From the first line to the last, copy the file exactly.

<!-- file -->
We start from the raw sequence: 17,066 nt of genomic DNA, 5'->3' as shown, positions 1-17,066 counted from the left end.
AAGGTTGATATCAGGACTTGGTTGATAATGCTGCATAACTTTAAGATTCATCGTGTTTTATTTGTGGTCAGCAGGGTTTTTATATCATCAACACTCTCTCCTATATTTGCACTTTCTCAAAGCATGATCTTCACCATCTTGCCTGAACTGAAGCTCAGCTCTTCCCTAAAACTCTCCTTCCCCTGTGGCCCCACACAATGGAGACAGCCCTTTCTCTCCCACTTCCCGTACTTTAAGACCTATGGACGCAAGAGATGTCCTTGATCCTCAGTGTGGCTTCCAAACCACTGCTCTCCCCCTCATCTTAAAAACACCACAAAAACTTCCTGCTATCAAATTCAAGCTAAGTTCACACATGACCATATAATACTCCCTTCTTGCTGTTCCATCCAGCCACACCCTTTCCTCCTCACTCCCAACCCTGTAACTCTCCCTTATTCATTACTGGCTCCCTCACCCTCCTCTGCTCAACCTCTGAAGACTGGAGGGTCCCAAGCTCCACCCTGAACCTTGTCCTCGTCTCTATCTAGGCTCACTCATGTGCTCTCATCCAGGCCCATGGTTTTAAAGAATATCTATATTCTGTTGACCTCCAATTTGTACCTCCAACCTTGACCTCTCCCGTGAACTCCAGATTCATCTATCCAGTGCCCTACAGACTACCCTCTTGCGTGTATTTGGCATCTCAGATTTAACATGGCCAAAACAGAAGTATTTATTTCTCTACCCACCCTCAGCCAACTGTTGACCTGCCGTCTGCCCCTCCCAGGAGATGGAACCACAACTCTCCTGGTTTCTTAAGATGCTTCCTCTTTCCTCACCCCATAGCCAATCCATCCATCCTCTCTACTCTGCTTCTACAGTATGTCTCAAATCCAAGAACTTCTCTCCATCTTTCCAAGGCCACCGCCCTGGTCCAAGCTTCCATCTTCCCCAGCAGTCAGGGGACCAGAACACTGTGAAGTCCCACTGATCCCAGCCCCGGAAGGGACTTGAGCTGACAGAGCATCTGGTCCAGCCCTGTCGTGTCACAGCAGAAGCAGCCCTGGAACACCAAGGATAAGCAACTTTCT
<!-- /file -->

We start from the raw sequence: 17,066 nt of genomic DNA, 5'->3' as shown, positions 1-17,066 counted from the left end.
AAGGTTGATATCAGGACTTGGTTGATAATGCTGCATAACTTTAAGATTCATCGTGTTTTATTTGTGGTCAGCAGGGTTTTTATATCATCAACACTCTCTCCTATATTTGCACTTTCTCAAAGCATGATCTTCACCATCTTGCCTGAACTGAAGCTCAGCTCTTCCCTAAAACTCTCCTTCCCCTGTGGCCCCACACAATGGAGACAGCCCTTTCTCTCCCACTTCCCGTACTTTAAGACCTATGGACGCAAGAGATGTCCTTGATCCTCAGTGTGGCTTCCAAACCACTGCTCTCCCCCTCATCTTAAAAACACCACAAAAACTTCCTGCTATCAAATTCAAGCTAAGTTCACACATGACCATATAATACTCCCTTCTTGCTGTTCCATCCAGCCACACCCTTTCCTCCTCACTCCCAACCCTGTAACTCTCCCTTATTCATTACTGGCTCCCTCACCCTCCTCTGCTCAACCTCTGAAGACTGGAGGGTCCCAAGCTCCACCCTGAACCTTGTCCTCGTCTCTATCTAGGCTCACTCATGTGCTCTCATCCAGGCCCATGGTTTTAAAGAATATCTATATTCTGTTGACCTCCAATTTGTACCTCCAACCTTGACCTCTCCCGTGAACTCCAGATTCATCTATCCAGTGCCCTACAGACTACCCTCTTGCGTGTATTTGGCATCTCAGATTTAACATGGCCAAAACAGAAGTATTTATTTCTCTACCCACCCTCAGCCAACTGTTGACCTGCCGTCTGCCCCTCCCAGGAGATGGAACCACAACTCTCCTGGTTTCTTAAGATGCTTCCTCTTTCCTCACCCCATAGCCAATCCATCCATCCTCTCTACTCTGCTTCTACAGTATGTCTCAAATCCAAGAACTTCTCTCCATCTTTCCAAGGCCACCGCCCTGGTCCAAGCTTCCATCTTCCCCAGCAGTCAGGGGACCAGAACACTGTGAAGTCCCACTGATCCCAGCCCCGGAAGGGACTTGAGCTGACAGAGCATCTGGTCCAGCCCTGTCGTGTCACAGCAGAAGCAGCCCTGGAACACCAAGGATAAGCAACTTTCT